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Connecting past to present, revealing the ripple effect of discriminatory systems — and the fixes.

JustUs for Vincent

Finding home between the Vincent Chin case and COVID-19

This week, Asian American writers pay tribute to Vincent Chin on the 40th anniversary of his death

Isip Xin for The Emancipator

In 1982, a 27-year-old Chinese American named Vincent Chin was beaten to death with a baseball bat by two auto workers who blamed the Japanese for the U.S. auto industry’s troubles. The men were fined $3,780 and never spent a day in jail. Such a light sentence for such a brutal killing brought Asian Americans together across ethnic lines to form multiethnic and multiracial alliances, to organize for civil rights, and to advocate for change.

On the 40th anniversary of Chin’s death, his story continues to inspire and move the Asian American community to solidarity and action. In today’s political landscape, which is increasingly racist, sexist, violent, and exacerbated by COVID-19-inspired anti-Asian American sentiment, it is not enough to know about this one case of injustice but to harness that outrage and use it for good.

StopAAPIHate has collected reports from nearly 11,000 Asian Americans about hate crimes or hate incidents since the start of the pandemic to December 2021. Another study by AAPI Data and Momentive indicates that those self-reported numbers are likely an undercount, and that closer to 12.5% of Asian Americans experienced a hate incident or hate crime in 2020 and 15% in 2021.

Artists and activists have responded with creative community-based solutions, interracial solidarity, and allyship. Asian American aunties sew masks for Native American communities, Black and Latino youth walk with Asian American elders, and a diverse coalition of activists and restaurants fill refrigerators and donate free meals.

Together we create the Beloved Community.

This series of essays and poems commemorate Chin and what his life and death mean for solidarity and belonging for Asian Americans and those allied against racial injustice. Today, Frances Kai-Hwa Wang, a poet, essayist, artist, offers insights on the Beloved Community, popularized by the Rev. Dr. Martin Luther King Jr. She is editor of “Beyond Vincent Chin, Legacies in Action and Art,” to be published by Wayne State University Press. The anthology features writers May-lee Chai, Curtis Chin, Mika Kennedy, and Bryan Thao Worra, whose pieces will be posted here each day this week.

First, I heard from the high schoolers at Chinese School that all their parents were stocking up on rice and bottled water. Then, I heard about the fights breaking out in the California Costcos.

Don’t mess with Asian aunties.

Weeks later, the rest of America went crazy for toilet paper.

But I am the child of immigrants. So while y’all were #quarantinebaking sourdough bread, I was sprouting bean sprouts, grinding soy milk, coagulating tofu from scratch, sewing masks. Old school.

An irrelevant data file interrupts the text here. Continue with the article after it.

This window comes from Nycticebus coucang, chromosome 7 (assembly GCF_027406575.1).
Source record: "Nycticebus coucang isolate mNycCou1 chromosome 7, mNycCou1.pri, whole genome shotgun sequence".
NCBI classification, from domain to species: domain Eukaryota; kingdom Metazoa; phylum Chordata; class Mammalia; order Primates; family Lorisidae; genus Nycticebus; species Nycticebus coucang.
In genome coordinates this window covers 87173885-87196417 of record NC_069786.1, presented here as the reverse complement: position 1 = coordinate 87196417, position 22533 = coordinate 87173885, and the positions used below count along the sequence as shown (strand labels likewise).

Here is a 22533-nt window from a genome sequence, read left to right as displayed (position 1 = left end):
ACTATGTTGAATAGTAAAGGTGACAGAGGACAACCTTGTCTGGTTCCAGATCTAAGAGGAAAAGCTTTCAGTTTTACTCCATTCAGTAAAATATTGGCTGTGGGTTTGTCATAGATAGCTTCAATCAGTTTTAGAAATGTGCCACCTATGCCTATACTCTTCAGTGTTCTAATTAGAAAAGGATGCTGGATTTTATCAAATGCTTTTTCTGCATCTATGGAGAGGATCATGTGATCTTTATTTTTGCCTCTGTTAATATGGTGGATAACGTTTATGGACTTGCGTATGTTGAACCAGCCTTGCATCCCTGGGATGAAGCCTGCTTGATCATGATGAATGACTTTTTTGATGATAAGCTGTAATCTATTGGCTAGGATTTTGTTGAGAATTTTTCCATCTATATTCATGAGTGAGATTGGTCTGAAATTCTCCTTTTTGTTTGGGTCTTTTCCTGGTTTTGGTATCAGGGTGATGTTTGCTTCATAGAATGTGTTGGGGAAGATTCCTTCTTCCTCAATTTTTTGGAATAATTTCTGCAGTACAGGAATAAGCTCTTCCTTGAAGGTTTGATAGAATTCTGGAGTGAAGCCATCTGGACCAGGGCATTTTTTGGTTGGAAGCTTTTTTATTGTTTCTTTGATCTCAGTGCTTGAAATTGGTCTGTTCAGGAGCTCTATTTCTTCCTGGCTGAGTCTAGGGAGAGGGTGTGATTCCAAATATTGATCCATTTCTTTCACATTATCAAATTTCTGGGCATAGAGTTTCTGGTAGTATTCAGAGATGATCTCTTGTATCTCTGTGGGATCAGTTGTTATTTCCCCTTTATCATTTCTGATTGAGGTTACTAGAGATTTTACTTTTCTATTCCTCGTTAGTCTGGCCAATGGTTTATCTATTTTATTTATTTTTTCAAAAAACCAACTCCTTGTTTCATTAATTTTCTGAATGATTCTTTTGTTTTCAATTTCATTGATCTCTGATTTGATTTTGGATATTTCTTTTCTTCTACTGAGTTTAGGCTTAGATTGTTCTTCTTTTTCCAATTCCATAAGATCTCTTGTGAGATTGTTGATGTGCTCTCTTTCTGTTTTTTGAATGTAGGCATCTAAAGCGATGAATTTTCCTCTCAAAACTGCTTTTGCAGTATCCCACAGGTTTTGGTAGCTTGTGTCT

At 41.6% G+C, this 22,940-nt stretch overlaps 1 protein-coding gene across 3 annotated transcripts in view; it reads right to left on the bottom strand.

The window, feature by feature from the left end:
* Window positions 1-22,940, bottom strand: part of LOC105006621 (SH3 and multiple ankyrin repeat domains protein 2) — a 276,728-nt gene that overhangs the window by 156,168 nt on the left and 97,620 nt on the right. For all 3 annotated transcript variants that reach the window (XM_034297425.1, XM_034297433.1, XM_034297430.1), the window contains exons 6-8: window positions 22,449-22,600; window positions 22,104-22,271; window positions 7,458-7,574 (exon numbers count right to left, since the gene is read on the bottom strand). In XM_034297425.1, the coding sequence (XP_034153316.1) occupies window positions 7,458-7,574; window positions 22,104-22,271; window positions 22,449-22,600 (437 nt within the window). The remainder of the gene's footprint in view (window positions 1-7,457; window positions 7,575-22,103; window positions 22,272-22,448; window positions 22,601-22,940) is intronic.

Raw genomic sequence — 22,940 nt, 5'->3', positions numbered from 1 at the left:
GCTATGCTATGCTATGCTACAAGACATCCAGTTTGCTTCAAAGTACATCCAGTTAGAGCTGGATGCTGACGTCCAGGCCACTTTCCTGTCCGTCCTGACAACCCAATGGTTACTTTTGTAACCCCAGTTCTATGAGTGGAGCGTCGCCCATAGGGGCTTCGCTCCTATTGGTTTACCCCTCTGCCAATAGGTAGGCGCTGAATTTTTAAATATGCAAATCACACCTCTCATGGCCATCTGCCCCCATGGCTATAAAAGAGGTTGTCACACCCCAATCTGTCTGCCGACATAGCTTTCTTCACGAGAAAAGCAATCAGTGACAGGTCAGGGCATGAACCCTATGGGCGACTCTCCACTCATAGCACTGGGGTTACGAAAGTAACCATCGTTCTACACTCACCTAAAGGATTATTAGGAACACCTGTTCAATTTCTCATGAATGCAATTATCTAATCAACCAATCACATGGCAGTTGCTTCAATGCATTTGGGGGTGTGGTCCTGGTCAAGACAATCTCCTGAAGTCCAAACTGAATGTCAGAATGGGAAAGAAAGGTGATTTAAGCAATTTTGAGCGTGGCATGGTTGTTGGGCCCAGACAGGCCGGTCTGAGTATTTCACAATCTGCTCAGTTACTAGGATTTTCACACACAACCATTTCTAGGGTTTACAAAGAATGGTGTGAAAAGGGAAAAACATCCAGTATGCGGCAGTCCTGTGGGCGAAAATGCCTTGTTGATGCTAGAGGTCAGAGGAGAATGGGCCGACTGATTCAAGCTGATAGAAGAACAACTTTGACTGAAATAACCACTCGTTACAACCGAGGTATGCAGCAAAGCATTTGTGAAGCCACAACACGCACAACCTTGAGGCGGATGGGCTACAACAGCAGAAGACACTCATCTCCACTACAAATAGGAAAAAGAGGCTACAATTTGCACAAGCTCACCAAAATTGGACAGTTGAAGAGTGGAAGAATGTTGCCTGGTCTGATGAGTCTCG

“Asian students say coronavirus is spreading discrimination at Michigan State University,” Lansing State Journal

“Coronavirus graffiti at park leaves Asian-American woman ‘scared, frustrated,’ " Royal Oak Tribune

“Local groups respond to aggression against the Asian community,” WZZM-TV Grand Rapids


When I first came for grad school, the only thing I knew about Michigan was this was where Vincent Chin was killed. And I was afraid.

Twenty-seven years old. Chinese American. A bachelor party. A baseball bat.

“It’s because of you little … that we are out of work,” said the White autoworker.

“These aren’t the kind of men you send to jail,” said the judge.

A $3,000 fine.

All these years I have lived in Michigan, I have held it at arm’s length, felt like I did not belong, waited for the day I could finally return home.

Then I learned about all the people who came together across differences of race and ethnicity demanding justice for Vincent Chin, the people who still speak out to defend others today, the people who would craft a new answer to the question Vincent Chin’s mother asked, all those years ago:

“What kind of law is this? What kind of justice?”


“Chinese Americans in Michigan donate more than 200,000 masks, supplies,” Detroit Free Press

“Michigan leaders encourage reporting of anti-Asian American hate crimes amid COVID- 19,” WWMT-TV West Michigan

“Opinion: Hate has no home in Michigan, especially in coronavirus crisis,” Bridge magazine


As the hashtags surge #StopAAPIHate #washthehate #IamNotAVirus #hateisavirus #StandAgainstHatred,

And Big Gretch starts trending, I feel, for the first time in all these years, like I belong here. Like I am not alone here. Like this can be home here.

Even as the last snowstorm of the season sweeps in.

But in choosing to call this place home, we have to make this home for all of us, all our communities #Asians4BlackLives #FlintWaterCrisis #RunWithMaud #JusticeForGeorgeFloyd #JusticeForBreonnaTaylor.

What will you do to create community, the Beloved Community, where no mother ever has to ask, “What kind of law is this? What kind of justice?”

Frances Kai-Hwa Wang is a poet, artist, essayist, and activist focused on issues of Asian America, race, justice, and the arts. She teaches Asian/Pacific Islander American Studies at University of Michigan and creative writing at Washtenaw Community College. Her book of poetry, “You Cannot Resist Me When My Hair Is in Braids,” is out from Wayne State University Press.